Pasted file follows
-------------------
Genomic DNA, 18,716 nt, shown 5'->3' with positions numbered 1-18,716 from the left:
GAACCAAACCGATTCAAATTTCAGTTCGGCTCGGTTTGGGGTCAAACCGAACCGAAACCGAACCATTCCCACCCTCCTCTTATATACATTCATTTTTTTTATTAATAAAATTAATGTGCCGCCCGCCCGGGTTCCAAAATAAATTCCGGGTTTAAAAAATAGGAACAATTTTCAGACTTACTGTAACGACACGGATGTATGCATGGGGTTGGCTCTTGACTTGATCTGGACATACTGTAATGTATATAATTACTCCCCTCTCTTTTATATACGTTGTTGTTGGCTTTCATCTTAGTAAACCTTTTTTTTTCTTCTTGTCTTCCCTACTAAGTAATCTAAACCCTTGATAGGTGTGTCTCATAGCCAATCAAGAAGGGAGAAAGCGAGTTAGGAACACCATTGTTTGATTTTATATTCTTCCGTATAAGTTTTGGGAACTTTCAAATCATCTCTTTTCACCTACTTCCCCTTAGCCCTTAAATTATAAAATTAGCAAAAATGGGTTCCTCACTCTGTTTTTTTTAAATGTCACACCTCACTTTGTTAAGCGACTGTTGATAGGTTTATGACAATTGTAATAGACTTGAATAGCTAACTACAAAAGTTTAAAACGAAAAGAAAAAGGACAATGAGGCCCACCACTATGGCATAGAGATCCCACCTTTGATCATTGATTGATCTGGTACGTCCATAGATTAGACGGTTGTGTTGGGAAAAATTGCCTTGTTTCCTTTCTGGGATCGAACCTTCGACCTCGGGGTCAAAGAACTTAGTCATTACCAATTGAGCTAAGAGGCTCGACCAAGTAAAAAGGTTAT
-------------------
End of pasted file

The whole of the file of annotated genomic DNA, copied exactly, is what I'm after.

Genomic DNA, 18,716 nt, shown 5'->3' with positions numbered 1-18,716 from the left:
GAACCAAACCGATTCAAATTTCAGTTCGGCTCGGTTTGGGGTCAAACCGAACCGAAACCGAACCATTCCCACCCTCCTCTTATATACATTCATTTTTTTTATTAATAAAATTAATGTGCCGCCCGCCCGGGTTCCAAAATAAATTCCGGGTTTAAAAAATAGGAACAATTTTCAGACTTACTGTAACGACACGGATGTATGCATGGGGTTGGCTCTTGACTTGATCTGGACATACTGTAATGTATATAATTACTCCCCTCTCTTTTATATACGTTGTTGTTGGCTTTCATCTTAGTAAACCTTTTTTTTTCTTCTTGTCTTCCCTACTAAGTAATCTAAACCCTTGATAGGTGTGTCTCATAGCCAATCAAGAAGGGAGAAAGCGAGTTAGGAACACCATTGTTTGATTTTATATTCTTCCGTATAAGTTTTGGGAACTTTCAAATCATCTCTTTTCACCTACTTCCCCTTAGCCCTTAAATTATAAAATTAGCAAAAATGGGTTCCTCACTCTGTTTTTTTTAAATGTCACACCTCACTTTGTTAAGCGACTGTTGATAGGTTTATGACAATTGTAATAGACTTGAATAGCTAACTACAAAAGTTTAAAACGAAAAGAAAAAGGACAATGAGGCCCACCACTATGGCATAGAGATCCCACCTTTGATCATTGATTGATCTGGTACGTCCATAGATTAGACGGTTGTGTTGGGAAAAATTGCCTTGTTTCCTTTCTGGGATCGAACCTTCGACCTCGGGGTCAAAGAACTTAGTCATTACCAATTGAGCTAAGAGGCTCGACCAAGTAAAAAGGTTAT